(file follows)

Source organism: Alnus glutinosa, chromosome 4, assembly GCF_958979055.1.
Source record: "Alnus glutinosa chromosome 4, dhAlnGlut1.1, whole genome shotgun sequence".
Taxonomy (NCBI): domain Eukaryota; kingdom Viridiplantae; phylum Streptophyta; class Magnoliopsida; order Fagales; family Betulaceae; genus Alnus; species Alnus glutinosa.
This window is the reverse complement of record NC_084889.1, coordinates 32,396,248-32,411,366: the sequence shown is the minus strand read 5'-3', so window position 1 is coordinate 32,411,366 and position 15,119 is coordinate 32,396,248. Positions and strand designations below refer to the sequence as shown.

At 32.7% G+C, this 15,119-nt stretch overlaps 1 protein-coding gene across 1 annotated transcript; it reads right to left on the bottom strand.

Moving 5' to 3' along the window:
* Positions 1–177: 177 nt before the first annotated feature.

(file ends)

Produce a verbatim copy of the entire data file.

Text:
Source organism: Alnus glutinosa, chromosome 4, assembly GCF_958979055.1.
Source record: "Alnus glutinosa chromosome 4, dhAlnGlut1.1, whole genome shotgun sequence".
Taxonomy (NCBI): domain Eukaryota; kingdom Viridiplantae; phylum Streptophyta; class Magnoliopsida; order Fagales; family Betulaceae; genus Alnus; species Alnus glutinosa.
This window is the reverse complement of record NC_084889.1, coordinates 32,396,248-32,411,366: the sequence shown is the minus strand read 5'-3', so window position 1 is coordinate 32,411,366 and position 15,119 is coordinate 32,396,248. Positions and strand designations below refer to the sequence as shown.

At 32.7% G+C, this 15,119-nt stretch overlaps 1 protein-coding gene across 1 annotated transcript; it reads right to left on the bottom strand.

Moving 5' to 3' along the window:
* Positions 1–177: 177 nt before the first annotated feature.